If you want to know, a charlotte derives from an old English dessert made of buttered slices of white bread with a filling of apples and fruit marmalade, cooked and served with a crème anglaise. From this dessert, Antonin Carême invented the charlotte à la russe, an entremets frappé eaten cold, which requires no cooking time. It typically would be made of a vanilla cream base (or a chocolate or coffee mousse, whipped cream or an appareil à bombe) poured into a dish lined with alcohol-flavored ladyfingers, before being placed in the fridge for a few hours. The truth is that, although looking like a complex dessert, a charlotte is in many ways easy to make and forgiving. You do not need to have excellent pastry skills. In fact, I love that no cooking time is required to make it (unless you make your own ladyfingers). The kind of “Mince, mon gâteau n’a pas monté !” (Crap, my cake did not rise!) never happens!
The recipe I decided to make was pretty much what I recalled my mum’s charlotte used to look like. She wouldn’t, however, use gelatin as I did, in which case the cream would just be somewhat more runny. Same deliciousness though!
On Mother’s day, not usually being much of a dessert person, my mum happily surprised me when I came to the table, my hands holding the charlotte aux fraises et son coulis made the night before. We all ate a slice each, before she asked the first: “j’en reprendrais bien une petite tranche!” (I would not mind a second serving!) It was her fête after all! Mum, you made my day!
Charlotte aux fraises – Strawberry Charlotte
Note: In the recipe featured here, I made small charlottes, with molds measuring 4 ” diameter, 2.5″ high. If you want a big one, the cream base stays the same in quantities, but you might simply need less ladyfingers.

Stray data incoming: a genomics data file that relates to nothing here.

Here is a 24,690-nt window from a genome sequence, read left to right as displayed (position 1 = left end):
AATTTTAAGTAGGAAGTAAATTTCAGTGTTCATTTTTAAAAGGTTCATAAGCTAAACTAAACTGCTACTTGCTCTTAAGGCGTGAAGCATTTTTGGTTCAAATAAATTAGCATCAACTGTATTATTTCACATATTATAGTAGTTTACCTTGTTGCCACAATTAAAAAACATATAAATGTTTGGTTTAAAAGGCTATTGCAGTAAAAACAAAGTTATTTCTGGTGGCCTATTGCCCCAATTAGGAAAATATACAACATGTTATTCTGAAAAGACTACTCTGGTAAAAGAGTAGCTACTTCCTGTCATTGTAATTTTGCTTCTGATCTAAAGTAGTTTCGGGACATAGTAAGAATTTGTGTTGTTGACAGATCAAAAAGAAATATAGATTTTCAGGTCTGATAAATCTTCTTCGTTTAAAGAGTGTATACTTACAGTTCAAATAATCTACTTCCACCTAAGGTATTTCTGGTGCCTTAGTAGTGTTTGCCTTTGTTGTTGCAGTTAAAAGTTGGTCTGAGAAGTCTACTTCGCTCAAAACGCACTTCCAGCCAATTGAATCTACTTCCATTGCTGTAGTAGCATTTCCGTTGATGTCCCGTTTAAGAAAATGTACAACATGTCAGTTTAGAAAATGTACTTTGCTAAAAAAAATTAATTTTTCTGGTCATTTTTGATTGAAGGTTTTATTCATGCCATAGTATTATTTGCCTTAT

Use two batches of the biscuits a la cuillère here, or buy some.
For the Strawberry Cream
- About 48 small ladyfingers ( 2.5″ long), less if you make a big charlotte
- 10.5 oz fresh strawberries + a few more
- Dash of lemon juice
- 5 oz sugar
- 4 gelatin sheets
- 1 + 1/4 cup heavy cream
For the Syrup
- 1/4 cup minus 1 Tbsp fine sugar
- 5 Tbsp water
- 2 oz strawberries
- A dash of lemon juice
- (optional 2 Tbsp raspberry liqueur)
For the Raspberry Coulis
- 10.5 oz raspberries
- 4 Tbsp fine sugar
- A dash of lemon juice
- Start by preparing the syrup. Mix the strawberries in a food processor and strain them to remove the seeds.
- Boil the sugar and water for 1 mn.
- Let cool down and add the strawberries purée with the lemon juice (and liqueur if using). Mix well and let cool down.
- To make the strawberry cream, start by soaking the gelatin sheets in cold water.
- Purée the strawberries in a food processo, and strain them to remove the seeds.
- Mix the strawberry purée with the sugar.
- Pour half of the strawberry purée in a pot and heat it.
- Squeeze the excess water from the gelatin sheets and add them to the heated strawberry purée to dissolve them. Mix well.
- Add the rest of the strawberry purée and mix.
- Add a dash of lemon juice.
- Using a mixer, whip the cold cream into firm whipped cream (chantilly).
- Add 1/3 of the whipped cream to the strawberry purée, making sure to describe large movements, so as to keep the preparation light.
- Add to the rest and mix carefully.
- To make the coulis, purée the raspberries and strain to remove the seeds.
- Heat the purée in a small pot, then add the sugar with the lemon juice.
- Remove from the heat and let cool down.
- To finish your dessert, take a charlotte mold.
- Dip the ladyfingers quickly in the syrup.
- Place the first ladyfingers at the bottom (cut them if too big).
- Line the mold with the other ladyfingers dipped in the syrup, round face out.